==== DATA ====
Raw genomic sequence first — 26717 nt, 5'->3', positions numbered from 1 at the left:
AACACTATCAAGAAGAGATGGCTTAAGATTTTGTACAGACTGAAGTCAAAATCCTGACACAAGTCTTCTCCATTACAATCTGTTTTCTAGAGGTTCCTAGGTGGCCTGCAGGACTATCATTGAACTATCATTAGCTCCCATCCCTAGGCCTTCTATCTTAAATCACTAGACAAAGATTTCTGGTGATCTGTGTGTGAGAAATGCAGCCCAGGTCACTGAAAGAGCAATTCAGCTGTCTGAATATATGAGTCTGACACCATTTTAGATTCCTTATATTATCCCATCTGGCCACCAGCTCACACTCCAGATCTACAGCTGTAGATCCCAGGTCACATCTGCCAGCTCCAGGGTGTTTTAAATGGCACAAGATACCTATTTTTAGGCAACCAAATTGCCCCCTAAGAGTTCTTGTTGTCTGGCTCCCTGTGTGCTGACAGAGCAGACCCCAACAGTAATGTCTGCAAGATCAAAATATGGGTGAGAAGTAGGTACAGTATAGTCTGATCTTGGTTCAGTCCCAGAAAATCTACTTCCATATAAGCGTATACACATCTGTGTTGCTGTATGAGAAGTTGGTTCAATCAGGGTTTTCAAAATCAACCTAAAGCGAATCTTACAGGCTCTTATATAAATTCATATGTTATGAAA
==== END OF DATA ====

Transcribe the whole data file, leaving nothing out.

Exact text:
Raw genomic sequence first — 26717 nt, 5'->3', positions numbered from 1 at the left:
AACACTATCAAGAAGAGATGGCTTAAGATTTTGTACAGACTGAAGTCAAAATCCTGACACAAGTCTTCTCCATTACAATCTGTTTTCTAGAGGTTCCTAGGTGGCCTGCAGGACTATCATTGAACTATCATTAGCTCCCATCCCTAGGCCTTCTATCTTAAATCACTAGACAAAGATTTCTGGTGATCTGTGTGTGAGAAATGCAGCCCAGGTCACTGAAAGAGCAATTCAGCTGTCTGAATATATGAGTCTGACACCATTTTAGATTCCTTATATTATCCCATCTGGCCACCAGCTCACACTCCAGATCTACAGCTGTAGATCCCAGGTCACATCTGCCAGCTCCAGGGTGTTTTAAATGGCACAAGATACCTATTTTTAGGCAACCAAATTGCCCCCTAAGAGTTCTTGTTGTCTGGCTCCCTGTGTGCTGACAGAGCAGACCCCAACAGTAATGTCTGCAAGATCAAAATATGGGTGAGAAGTAGGTACAGTATAGTCTGATCTTGGTTCAGTCCCAGAAAATCTACTTCCATATAAGCGTATACACATCTGTGTTGCTGTATGAGAAGTTGGTTCAATCAGGGTTTTCAAAATCAACCTAAAGCGAATCTTACAGGCTCTTATATAAATTCATATGTTATGAAA